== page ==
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Board Column: Capital Plan

Wolf Creek’s capital plan has been approved; what goes into it and what does it mean?

Wolf Creek Public Schools’ Board of Trustees has approved its three-year capital plan, but many people may be wondering a few things from a statement like that. What is a capital plan? What does it mean? How are priorities determined? And, does that mean my community is getting a new school or upgrades to my school?

I want to take some time in this column to try and answer these questions.

A three year capital plan is developed to address the modernization needs of the existing school facilities operated by the Board as well as the need for new or replacement school facilities. There are five project drivers considered: health and safety, building condition, enrolment pressures, functionality and programming, and legal. The drivers are reviewed for each school and prioritized based on high need, medium to high need and medium need. 

Including outreach and colony schools, Wolf Creek Public Schools has 30 schools across the school division in and around nine central Alberta communities. We are fortunate in our division that we have an excellent facilities team that takes exceptional care of our schools. Their tireless work helps keep our facilities in great shape to best serve students, staff and our school communities. 

There are two schools that although well maintained, meet that need for replacement, and thus top the Three Year Capital Plan. At the top of the list is Iron Ridge Elementary Campus (IREC) in Blackfalds, followed by École J.S McCormick School (JSM) in Lacombe. 

When comparing the need with other schools throughout our communities, be it in Ponoka, Rimbey, Alix, Bluffton or so on, Iron Ridge Elementary Campus in Blackfalds has been on our capital plans for about 18 years. It is a Kindergarten to Grade 3 school with a capacity for 505 students, including four modulars. The school has passionate staff and committed and dedicated families that make the school a great place to learn and grow. But, the facility tops the capital plan because it shows four of the five project markers needing to be addressed. The school is 36-70 years old, as parts are from the original build in 1949, and other sections are from additions from 1958 to 1983 and modulars added in the past nine years. Combined with growth projections for Blackfalds, IREC is in need of a replacement school.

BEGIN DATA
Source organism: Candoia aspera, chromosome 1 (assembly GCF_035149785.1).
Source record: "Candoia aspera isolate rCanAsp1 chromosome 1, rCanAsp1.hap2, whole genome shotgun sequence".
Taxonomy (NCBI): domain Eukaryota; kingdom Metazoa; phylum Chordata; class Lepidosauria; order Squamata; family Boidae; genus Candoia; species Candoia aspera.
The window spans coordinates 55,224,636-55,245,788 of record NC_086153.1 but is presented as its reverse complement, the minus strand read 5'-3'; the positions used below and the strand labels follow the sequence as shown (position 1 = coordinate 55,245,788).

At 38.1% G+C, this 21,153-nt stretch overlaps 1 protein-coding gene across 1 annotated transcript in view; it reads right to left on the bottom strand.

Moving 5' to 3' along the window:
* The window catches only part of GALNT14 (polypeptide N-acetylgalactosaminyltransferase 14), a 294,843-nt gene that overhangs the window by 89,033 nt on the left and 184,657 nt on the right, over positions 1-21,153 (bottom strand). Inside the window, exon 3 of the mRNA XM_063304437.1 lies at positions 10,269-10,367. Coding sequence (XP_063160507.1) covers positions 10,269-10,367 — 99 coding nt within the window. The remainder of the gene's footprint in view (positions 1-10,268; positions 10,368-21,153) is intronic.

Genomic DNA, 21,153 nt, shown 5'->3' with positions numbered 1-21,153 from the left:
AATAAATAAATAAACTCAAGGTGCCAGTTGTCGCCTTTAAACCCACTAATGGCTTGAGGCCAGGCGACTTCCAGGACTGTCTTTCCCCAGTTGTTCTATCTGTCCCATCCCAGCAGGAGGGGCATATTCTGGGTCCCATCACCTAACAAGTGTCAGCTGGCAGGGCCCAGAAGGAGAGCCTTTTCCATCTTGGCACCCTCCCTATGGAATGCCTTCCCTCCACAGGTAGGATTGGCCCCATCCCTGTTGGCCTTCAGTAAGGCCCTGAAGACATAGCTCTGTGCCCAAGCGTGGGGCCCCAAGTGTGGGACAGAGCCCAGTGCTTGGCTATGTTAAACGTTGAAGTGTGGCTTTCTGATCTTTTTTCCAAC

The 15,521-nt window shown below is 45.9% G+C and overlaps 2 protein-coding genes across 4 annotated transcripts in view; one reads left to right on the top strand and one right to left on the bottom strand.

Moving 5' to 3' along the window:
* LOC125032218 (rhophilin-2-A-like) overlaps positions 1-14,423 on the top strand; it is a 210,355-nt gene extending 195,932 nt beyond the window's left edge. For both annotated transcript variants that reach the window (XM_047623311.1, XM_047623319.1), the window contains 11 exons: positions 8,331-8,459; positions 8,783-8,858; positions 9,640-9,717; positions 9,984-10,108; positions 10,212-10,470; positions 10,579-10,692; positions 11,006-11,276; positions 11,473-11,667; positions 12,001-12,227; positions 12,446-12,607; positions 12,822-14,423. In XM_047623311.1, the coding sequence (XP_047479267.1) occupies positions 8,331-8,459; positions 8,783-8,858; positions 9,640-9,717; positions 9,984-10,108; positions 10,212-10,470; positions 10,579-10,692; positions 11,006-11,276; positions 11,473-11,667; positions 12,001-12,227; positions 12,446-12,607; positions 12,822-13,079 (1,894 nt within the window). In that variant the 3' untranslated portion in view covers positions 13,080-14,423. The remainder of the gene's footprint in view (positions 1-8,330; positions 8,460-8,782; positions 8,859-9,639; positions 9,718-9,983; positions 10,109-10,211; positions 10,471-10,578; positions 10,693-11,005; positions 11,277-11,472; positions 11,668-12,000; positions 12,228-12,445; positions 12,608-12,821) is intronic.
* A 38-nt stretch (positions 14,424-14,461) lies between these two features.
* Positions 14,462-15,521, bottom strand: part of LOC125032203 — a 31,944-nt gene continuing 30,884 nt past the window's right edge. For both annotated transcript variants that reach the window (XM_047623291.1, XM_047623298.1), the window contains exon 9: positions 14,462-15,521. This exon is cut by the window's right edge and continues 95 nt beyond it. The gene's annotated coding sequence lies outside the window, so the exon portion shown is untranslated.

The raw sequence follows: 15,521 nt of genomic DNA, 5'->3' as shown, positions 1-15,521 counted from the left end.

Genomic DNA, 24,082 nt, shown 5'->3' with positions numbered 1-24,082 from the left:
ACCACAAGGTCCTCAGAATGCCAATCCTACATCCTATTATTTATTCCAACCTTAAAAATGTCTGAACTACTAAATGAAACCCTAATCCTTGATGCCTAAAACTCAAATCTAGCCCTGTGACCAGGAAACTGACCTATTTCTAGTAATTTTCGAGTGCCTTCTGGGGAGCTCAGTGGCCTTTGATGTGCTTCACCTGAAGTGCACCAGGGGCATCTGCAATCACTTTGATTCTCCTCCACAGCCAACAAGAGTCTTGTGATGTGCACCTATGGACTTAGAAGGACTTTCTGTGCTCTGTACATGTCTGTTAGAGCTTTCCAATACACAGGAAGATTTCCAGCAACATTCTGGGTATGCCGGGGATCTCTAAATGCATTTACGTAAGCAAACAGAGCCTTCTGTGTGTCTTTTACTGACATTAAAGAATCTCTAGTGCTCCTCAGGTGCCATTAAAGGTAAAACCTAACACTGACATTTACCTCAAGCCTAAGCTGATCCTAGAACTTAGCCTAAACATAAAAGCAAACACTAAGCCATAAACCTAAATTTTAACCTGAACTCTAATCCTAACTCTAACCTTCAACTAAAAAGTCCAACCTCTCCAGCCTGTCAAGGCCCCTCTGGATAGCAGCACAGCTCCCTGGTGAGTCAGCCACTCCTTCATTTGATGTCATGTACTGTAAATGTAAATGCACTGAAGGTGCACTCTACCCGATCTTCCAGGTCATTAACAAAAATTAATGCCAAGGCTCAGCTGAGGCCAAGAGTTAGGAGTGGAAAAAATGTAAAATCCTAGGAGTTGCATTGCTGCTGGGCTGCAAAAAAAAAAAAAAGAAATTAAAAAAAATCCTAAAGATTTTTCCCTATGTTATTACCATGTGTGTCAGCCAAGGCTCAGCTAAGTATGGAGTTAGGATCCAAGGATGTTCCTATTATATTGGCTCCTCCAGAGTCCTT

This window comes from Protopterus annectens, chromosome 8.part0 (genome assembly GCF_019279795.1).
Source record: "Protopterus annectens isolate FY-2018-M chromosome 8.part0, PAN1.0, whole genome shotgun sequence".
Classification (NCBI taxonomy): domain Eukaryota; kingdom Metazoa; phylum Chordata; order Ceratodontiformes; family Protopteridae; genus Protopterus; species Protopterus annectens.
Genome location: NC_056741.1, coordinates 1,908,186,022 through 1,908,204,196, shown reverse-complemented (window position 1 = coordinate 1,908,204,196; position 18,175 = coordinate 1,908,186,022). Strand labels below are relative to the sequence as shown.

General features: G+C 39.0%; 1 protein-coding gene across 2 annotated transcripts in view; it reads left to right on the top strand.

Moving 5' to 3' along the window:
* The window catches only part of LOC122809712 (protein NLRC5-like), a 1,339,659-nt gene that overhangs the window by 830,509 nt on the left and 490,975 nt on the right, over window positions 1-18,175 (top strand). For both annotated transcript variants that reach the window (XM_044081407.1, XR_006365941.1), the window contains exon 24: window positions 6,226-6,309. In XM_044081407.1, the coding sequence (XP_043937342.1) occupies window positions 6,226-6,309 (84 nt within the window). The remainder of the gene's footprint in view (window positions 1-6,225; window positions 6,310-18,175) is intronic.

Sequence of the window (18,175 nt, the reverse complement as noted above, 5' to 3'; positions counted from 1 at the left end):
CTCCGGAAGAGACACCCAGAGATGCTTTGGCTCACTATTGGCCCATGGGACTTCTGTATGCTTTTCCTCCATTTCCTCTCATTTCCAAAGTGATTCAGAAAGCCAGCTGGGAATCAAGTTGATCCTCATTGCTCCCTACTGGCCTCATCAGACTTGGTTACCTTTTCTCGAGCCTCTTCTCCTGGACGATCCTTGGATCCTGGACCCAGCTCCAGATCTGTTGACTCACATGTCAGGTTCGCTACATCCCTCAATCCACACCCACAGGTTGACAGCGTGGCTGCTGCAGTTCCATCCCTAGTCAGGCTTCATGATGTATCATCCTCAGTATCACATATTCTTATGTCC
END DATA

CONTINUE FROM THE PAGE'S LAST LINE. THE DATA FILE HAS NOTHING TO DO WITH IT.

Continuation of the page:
You may wonder, if a new school is needed then why not build one? School divisions develop their capital plans and submit them to the Alberta Government. It is the Alberta Government that ultimately decides which school divisions and which communities get a new school or a modernization to an existing school. This is because the Alberta Government are the ones that fund the building of schools across the province. Recently the government announced this year’s list of schools that will be moved forward for construction or modernization next. Unfortunately IREC or JSM didn’t make that list. 

As a Board, we create the capital plan, and then we continue to advocate for these needs to MLAs, to Alberta Education and Alberta Infrastructure. We will continue to do that as we work toward addressing not only the emergent needs outlined in the three year capital plan, but all our schools and the needs we have also identified in our greater 10-year Capital Plan. 

The full three-year capital plan can be viewed on our website at

Luci Henry, is the Board Chair for Wolf Creek Public Schools. Wolf Creek Public Schools Board is served by Trustees representing the communities and rural areas of Alix, Bentley, Blackfalds, Bluffton, Clive, Eckville, Lacombe, Ponoka, and Rimbey. Serving approximately 7,300 students, from Kindergarten to Grade 12, WCPS employs approximately 412 teachers and 350 support staff in 30 schools, including five colony schools, throughout the Division.

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